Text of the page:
Desde Chile para el Mundo.

Tuesday, August 29, 2006

Hauser


ONE EVENING in March 1908 , when Hauser had only just returned from a tour of inspection of the excavation sites, tired out and wet through, a workman belonging to the Le Moustier party called on him in great excitement, reporting that a human
bone had been discovered in a wholly untouched cultural layer of great antiquity.
Hauser immediately drove to the site, examined it by lantern light, and verified the workman's statement.
What chiefly agitated and fascinated him was the fact that the layer in the Le Moustier grotto must be some 250.000 years old. It wa unmistakably Acheulan. Apart from the Pithecantropus, so early an epoch had not yet yielded any primitive human remains whatever.
Almots any investigator in Hauser's situation would have instantly proceeded to further excavations, in a flurry of eagerness to ascertain what the prehistoric man of Le Moustier must have looked like and whether any more relics of him were to be found.
Hauser was faced with a difficult decision. Would he not once more be reproached with impropriety, and would not his statements once more he doubted, if he started digging into the hitherto untouched layer with no witnesses ? He pulled himself together. Then he ordered a great heap of earth to be piled on the site of the find, sentries to be posted, and every possible measure to be taken to ensure the security of the all important spot. He did not touch the bone.
He spent the following weeks sending out invitations to French and German experts, in whose presence he intended to uncover the site and have every phase of the excavation photographed and recorded in writing. The first to arrive was a delegation of the French government.
It verified Hauser's statement that the layer was untouched and established the fact that it contained a skull. Hauser again covered up the site, repressed his curiosity, and went on waiting.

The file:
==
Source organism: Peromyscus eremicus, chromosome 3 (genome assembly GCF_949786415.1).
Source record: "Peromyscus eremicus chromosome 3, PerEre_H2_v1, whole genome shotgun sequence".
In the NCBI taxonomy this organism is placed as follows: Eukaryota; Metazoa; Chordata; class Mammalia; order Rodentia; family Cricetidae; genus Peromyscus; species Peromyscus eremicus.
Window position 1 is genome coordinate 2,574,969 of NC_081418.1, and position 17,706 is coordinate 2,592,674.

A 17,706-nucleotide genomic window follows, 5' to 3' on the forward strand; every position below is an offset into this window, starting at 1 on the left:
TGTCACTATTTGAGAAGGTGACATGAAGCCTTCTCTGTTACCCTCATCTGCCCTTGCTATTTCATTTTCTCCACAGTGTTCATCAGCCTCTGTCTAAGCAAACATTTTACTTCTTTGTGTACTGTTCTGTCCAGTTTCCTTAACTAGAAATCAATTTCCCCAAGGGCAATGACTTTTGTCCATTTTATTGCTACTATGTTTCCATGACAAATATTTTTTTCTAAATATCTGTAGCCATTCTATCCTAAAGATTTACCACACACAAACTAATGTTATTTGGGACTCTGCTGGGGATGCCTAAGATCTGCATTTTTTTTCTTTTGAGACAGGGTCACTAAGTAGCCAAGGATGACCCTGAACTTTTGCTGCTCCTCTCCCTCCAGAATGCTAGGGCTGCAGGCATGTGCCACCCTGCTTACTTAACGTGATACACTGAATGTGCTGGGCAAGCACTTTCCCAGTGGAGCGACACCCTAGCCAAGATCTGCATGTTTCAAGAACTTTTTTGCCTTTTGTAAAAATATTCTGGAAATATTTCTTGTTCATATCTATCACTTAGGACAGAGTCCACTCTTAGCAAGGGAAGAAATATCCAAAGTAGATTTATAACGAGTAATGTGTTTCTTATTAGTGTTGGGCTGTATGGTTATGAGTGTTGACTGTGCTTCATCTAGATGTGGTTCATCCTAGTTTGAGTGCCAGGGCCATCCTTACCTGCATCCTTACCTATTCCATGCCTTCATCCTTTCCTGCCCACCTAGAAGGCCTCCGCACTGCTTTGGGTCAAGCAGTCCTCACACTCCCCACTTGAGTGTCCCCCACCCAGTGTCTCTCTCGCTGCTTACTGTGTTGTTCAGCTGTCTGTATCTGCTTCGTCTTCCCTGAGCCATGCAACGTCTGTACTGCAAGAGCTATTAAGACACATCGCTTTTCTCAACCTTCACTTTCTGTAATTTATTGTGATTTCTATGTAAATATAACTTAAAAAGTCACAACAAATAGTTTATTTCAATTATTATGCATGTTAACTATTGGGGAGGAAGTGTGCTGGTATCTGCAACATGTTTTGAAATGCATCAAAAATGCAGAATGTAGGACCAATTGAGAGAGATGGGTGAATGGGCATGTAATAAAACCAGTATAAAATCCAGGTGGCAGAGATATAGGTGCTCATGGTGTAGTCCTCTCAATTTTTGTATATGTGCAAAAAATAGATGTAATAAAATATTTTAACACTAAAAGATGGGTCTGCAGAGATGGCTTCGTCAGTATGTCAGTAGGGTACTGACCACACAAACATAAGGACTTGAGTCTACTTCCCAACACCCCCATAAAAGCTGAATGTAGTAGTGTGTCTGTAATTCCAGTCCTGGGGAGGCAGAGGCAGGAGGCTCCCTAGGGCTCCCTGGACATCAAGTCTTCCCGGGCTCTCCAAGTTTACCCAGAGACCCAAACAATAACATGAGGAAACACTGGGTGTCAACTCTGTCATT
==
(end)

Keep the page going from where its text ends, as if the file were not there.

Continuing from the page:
The month was now August. Eventually, after Hauser had sent over six hundred invitations to professional people all over the world, a party of nine German scientists arrived to investigate the matter, with more suspicion than real interest. Among then were such great men as Klaatsch, Hans Virchow, the prehistorian Gustav Kossina, and the anthropologist Baelz, private physician to the emperor of Japan.
Klaatsch remained skeptical until Hauser with his own hands laid bare the vault of the skull. Then he noticed something . He examined the ridges over the eyes as they caught the light and finally exclaimed : " If the region of the jaws shows the same primitive characteristics, we are in the presence of the most important anthropological find that has ever been made !" He took over the work of excavation himself, with Hauser assiting him. Piece after piece of the decayed brittle skull and bones were exhumed from the soil and every tiny particle recorded. The camera came into action and registered all the stages of the work. The sun beat down on the site and hours passed. At last th eskull and skeleton lay exposed to the investigator's gaze. Klaatsch uttered a cry of delight. Shortly before setting out for Le Moustier he had prepared an imaginative reconstruction of Neanderthal man .
The bones before them resembled it in every detail. He embraced Hauser. "We've found it ! This is Neanderthal man in the full, the formidable bulk of his primitive frame !"
The Mousterian had been a youth of about fifteen, earlier in date and far better preserved than any member of the Neanderthal race hitherto submitted to science.

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